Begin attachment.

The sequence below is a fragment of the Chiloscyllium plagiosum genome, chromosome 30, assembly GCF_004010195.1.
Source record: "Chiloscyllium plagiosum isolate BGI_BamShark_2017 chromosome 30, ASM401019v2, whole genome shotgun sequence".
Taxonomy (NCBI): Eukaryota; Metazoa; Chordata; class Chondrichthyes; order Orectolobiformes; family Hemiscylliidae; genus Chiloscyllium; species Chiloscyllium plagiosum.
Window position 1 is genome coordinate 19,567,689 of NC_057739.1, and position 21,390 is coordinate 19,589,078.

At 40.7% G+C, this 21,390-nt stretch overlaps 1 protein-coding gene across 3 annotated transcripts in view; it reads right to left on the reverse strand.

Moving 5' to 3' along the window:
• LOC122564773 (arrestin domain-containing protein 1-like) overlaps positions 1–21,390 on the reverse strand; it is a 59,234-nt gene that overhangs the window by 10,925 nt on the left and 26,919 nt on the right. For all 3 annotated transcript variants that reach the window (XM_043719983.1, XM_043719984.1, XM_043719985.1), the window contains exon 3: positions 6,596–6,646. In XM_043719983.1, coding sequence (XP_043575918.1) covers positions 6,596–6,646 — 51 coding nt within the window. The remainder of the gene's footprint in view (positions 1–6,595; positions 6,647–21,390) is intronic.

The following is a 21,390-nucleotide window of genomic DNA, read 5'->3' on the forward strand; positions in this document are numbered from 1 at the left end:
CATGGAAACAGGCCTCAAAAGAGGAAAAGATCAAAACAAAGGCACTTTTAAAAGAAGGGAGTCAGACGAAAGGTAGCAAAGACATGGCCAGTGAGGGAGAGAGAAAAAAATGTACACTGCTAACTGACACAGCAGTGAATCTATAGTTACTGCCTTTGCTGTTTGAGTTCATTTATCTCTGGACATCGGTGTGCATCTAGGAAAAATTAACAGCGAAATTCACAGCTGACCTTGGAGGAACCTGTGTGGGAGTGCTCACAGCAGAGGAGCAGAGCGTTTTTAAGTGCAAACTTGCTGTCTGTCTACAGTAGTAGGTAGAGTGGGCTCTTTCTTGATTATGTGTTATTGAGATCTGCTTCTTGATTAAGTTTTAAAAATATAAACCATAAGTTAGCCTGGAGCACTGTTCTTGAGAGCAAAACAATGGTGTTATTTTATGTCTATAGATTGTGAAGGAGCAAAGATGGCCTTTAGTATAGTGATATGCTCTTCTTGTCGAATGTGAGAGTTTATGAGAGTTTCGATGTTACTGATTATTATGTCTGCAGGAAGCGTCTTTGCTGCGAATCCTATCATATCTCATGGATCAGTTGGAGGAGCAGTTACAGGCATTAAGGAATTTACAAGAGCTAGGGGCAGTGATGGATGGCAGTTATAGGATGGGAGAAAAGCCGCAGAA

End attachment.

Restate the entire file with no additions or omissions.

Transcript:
The sequence below is a fragment of the Chiloscyllium plagiosum genome, chromosome 30, assembly GCF_004010195.1.
Source record: "Chiloscyllium plagiosum isolate BGI_BamShark_2017 chromosome 30, ASM401019v2, whole genome shotgun sequence".
Taxonomy (NCBI): Eukaryota; Metazoa; Chordata; class Chondrichthyes; order Orectolobiformes; family Hemiscylliidae; genus Chiloscyllium; species Chiloscyllium plagiosum.
Window position 1 is genome coordinate 19,567,689 of NC_057739.1, and position 21,390 is coordinate 19,589,078.

At 40.7% G+C, this 21,390-nt stretch overlaps 1 protein-coding gene across 3 annotated transcripts in view; it reads right to left on the reverse strand.

Moving 5' to 3' along the window:
• LOC122564773 (arrestin domain-containing protein 1-like) overlaps positions 1–21,390 on the reverse strand; it is a 59,234-nt gene that overhangs the window by 10,925 nt on the left and 26,919 nt on the right. For all 3 annotated transcript variants that reach the window (XM_043719983.1, XM_043719984.1, XM_043719985.1), the window contains exon 3: positions 6,596–6,646. In XM_043719983.1, coding sequence (XP_043575918.1) covers positions 6,596–6,646 — 51 coding nt within the window. The remainder of the gene's footprint in view (positions 1–6,595; positions 6,647–21,390) is intronic.

The following is a 21,390-nucleotide window of genomic DNA, read 5'->3' on the forward strand; positions in this document are numbered from 1 at the left end:
CATGGAAACAGGCCTCAAAAGAGGAAAAGATCAAAACAAAGGCACTTTTAAAAGAAGGGAGTCAGACGAAAGGTAGCAAAGACATGGCCAGTGAGGGAGAGAGAAAAAAATGTACACTGCTAACTGACACAGCAGTGAATCTATAGTTACTGCCTTTGCTGTTTGAGTTCATTTATCTCTGGACATCGGTGTGCATCTAGGAAAAATTAACAGCGAAATTCACAGCTGACCTTGGAGGAACCTGTGTGGGAGTGCTCACAGCAGAGGAGCAGAGCGTTTTTAAGTGCAAACTTGCTGTCTGTCTACAGTAGTAGGTAGAGTGGGCTCTTTCTTGATTATGTGTTATTGAGATCTGCTTCTTGATTAAGTTTTAAAAATATAAACCATAAGTTAGCCTGGAGCACTGTTCTTGAGAGCAAAACAATGGTGTTATTTTATGTCTATAGATTGTGAAGGAGCAAAGATGGCCTTTAGTATAGTGATATGCTCTTCTTGTCGAATGTGAGAGTTTATGAGAGTTTCGATGTTACTGATTATTATGTCTGCAGGAAGCGTCTTTGCTGCGAATCCTATCATATCTCATGGATCAGTTGGAGGAGCAGTTACAGGCATTAAGGAATTTACAAGAGCTAGGGGCAGTGATGGATGGCAGTTATAGGATGGGAGAAAAGCCGCAGAA